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Democrats race to bring bipartisan infrastructure deal to the Senate floor

Biden touts infrastructure proposal in trip to Illinois
Biden pitches investments in families, education as part of infrastructure proposal 08:27

With just weeks left before Congress leaves Washington for its August recess, Democrats are pushing to bring the bipartisan infrastructure deal endorsed by President Biden to the Senate floor as early as the week of July 19, a White House official confirmed to CBS News.

"As Leader Schumer has said, he wants to move on both the bipartisan plan and the budget resolution during the upcoming July/August Senate session," the official said, referring to Majority Leader Chuck Schumer. "Our understanding is that the process could begin as early as the week of 7/19, given that committees are still finalizing legislative text for both the budget resolution and the bipartisan bill. We of course support going forward as fast as possible, but it would be a mistake to think of July 19 as anything more than the opening of a window."

Relevant committees are currently crafting the legislative text for the bill while both houses of Congress are out of town for the 4th of July recess. The full Senate will return to Washington next week. 

The deal was agreed to by more than 20 senators from both parties and backed by Mr. Biden late last month. It would cost around $1 trillion over five years, with $579 billion in new spending, and focus on "traditional" infrastructure such as roads, bridges, airports, transportation and broadband.

Lawmakers and staff now have to translate the fuzzy details of the framework into legislative text, as well as incorporating proposals to pay for the measure. Some of the proposed pay-fors could face opposition from conservatives, such as accruing revenue through tax-gap enforcement.

Congressional Democrats are also moving forward with a reconciliation bill to address some of Mr. Biden's priorities not addressed in the bipartisan bill, including some so-called "human" infrastructure measures like child care, health care and education. The reconciliation process allows legislation to pass with a simple majority in the Senate. Many Democrats have also called for the large infrastructure package to include provisions related to combating climate change and green infrastructure.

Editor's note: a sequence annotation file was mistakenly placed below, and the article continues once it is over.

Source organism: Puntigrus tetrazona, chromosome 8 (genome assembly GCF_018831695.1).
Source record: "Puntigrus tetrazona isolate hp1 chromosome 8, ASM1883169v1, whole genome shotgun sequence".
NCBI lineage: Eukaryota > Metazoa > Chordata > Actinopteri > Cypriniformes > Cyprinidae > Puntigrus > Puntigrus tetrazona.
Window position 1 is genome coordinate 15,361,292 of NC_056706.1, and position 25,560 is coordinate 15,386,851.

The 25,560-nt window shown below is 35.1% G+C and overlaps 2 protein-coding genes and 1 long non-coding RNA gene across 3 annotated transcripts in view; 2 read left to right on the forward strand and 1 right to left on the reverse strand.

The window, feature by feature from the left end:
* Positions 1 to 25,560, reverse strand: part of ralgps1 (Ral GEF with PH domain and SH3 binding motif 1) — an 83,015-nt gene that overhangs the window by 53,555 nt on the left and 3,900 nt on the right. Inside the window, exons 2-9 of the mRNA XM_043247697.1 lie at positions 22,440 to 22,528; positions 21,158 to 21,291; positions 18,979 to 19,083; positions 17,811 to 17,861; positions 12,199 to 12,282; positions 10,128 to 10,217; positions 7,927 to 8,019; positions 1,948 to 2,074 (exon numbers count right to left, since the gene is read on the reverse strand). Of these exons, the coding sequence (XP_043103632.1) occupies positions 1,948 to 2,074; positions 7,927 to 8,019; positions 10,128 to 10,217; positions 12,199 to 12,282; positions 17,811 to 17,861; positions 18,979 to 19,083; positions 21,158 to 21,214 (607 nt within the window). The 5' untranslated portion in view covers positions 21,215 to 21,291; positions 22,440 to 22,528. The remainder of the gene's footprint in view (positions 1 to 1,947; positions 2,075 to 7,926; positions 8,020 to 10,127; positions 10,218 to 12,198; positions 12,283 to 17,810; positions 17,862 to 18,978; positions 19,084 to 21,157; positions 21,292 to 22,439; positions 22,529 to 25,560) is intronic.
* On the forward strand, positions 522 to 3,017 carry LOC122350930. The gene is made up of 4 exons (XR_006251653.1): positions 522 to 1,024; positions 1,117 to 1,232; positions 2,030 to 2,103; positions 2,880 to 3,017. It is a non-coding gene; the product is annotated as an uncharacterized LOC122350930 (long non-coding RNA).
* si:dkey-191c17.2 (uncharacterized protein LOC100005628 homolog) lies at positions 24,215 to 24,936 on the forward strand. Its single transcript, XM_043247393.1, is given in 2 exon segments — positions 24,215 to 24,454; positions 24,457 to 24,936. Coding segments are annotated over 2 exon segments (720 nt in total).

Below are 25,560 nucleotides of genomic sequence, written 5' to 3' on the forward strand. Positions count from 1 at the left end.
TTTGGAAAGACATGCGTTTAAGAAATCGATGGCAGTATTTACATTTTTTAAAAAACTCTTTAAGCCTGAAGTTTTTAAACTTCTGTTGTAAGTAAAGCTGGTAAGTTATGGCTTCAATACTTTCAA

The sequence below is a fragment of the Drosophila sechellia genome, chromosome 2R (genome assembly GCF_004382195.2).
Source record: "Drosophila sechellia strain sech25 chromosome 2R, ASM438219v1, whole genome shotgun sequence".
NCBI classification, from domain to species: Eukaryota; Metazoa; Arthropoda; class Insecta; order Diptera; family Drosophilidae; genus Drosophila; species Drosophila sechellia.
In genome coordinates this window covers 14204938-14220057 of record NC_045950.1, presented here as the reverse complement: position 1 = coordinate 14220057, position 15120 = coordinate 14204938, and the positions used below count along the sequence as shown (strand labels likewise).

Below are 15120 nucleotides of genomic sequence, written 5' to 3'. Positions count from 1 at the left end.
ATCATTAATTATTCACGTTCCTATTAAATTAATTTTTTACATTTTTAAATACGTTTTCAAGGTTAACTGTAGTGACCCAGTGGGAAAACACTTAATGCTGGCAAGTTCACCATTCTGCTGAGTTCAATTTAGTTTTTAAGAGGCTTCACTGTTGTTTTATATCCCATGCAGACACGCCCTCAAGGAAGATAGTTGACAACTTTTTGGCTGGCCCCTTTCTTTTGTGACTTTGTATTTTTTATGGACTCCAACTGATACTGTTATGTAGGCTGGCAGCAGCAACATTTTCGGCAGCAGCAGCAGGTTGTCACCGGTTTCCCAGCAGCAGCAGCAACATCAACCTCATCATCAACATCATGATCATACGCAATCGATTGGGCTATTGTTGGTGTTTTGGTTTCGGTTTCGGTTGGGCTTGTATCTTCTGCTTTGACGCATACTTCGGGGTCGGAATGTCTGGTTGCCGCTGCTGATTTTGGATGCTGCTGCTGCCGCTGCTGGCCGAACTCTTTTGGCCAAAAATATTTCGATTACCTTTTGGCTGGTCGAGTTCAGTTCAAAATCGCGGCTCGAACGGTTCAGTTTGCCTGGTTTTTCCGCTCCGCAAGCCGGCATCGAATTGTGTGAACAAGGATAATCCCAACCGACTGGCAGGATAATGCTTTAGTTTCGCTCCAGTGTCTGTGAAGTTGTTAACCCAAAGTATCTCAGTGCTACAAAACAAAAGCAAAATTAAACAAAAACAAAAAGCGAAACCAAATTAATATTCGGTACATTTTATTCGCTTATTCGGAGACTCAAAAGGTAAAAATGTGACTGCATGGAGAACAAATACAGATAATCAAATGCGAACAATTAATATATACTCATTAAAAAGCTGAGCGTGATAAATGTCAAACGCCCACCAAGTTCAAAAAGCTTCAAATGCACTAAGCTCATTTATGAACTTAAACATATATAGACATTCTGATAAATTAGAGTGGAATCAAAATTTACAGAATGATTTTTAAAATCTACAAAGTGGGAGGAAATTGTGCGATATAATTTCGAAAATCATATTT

Schumer has said that he intends to move forward with both the reconciliation bill and the bipartisan deal at the end of July, giving the Senate little time to act ahead of the August recess. A source familiar with the matter confirmed that the Senate could move on the bipartisan bill as early as the week of July 19, as part of the two-track strategy to move both bills through the Senate in the upcoming work period.

"My intention for this work period is for the Senate to consider both the bipartisan infrastructure legislation and a budget resolution with reconciliation instructions, which is the first step for passing legislation through the reconciliation process," Schumer said in a letter to colleagues on Friday. He also warned senators to prepare "for the possibility of working long nights, weekends, and remaining in Washington into the previously-scheduled August state work period." However, while Senate leadership threatens to cancel August recess nearly every year, it rarely does so.

Republicans bristled at the implication that the bipartisan deal and the reconciliation bill were linked, leading Mr. Biden to issue a statement last month reaffirming his commitment to passing both measures.

The Senate Budget Committee, which is chaired by progressive Senator Bernie Sanders but whose Democratic membership runs the gamut of ideological diversity, is currently crafting a budget resolution, which will lay out the rules for the reconciliation process. It is unclear how much the reconciliation package will cost, as Sanders has suggested it could be up to $6 trillion but moderate Democratic Senator Joe Manchin has signaled that he is unwilling to go above $2 trillion.

Meanwhile, House Democrats may wait to see what the Senate Budget Committee comes up with before taking action on a budget resolution. Speaker Nancy Pelosi told reporters on Thursday that "we are awaiting the budget number from the Senate."

"We'll see their number, we'll see ours and we'll make a decision based on timetable," Pelosi said.

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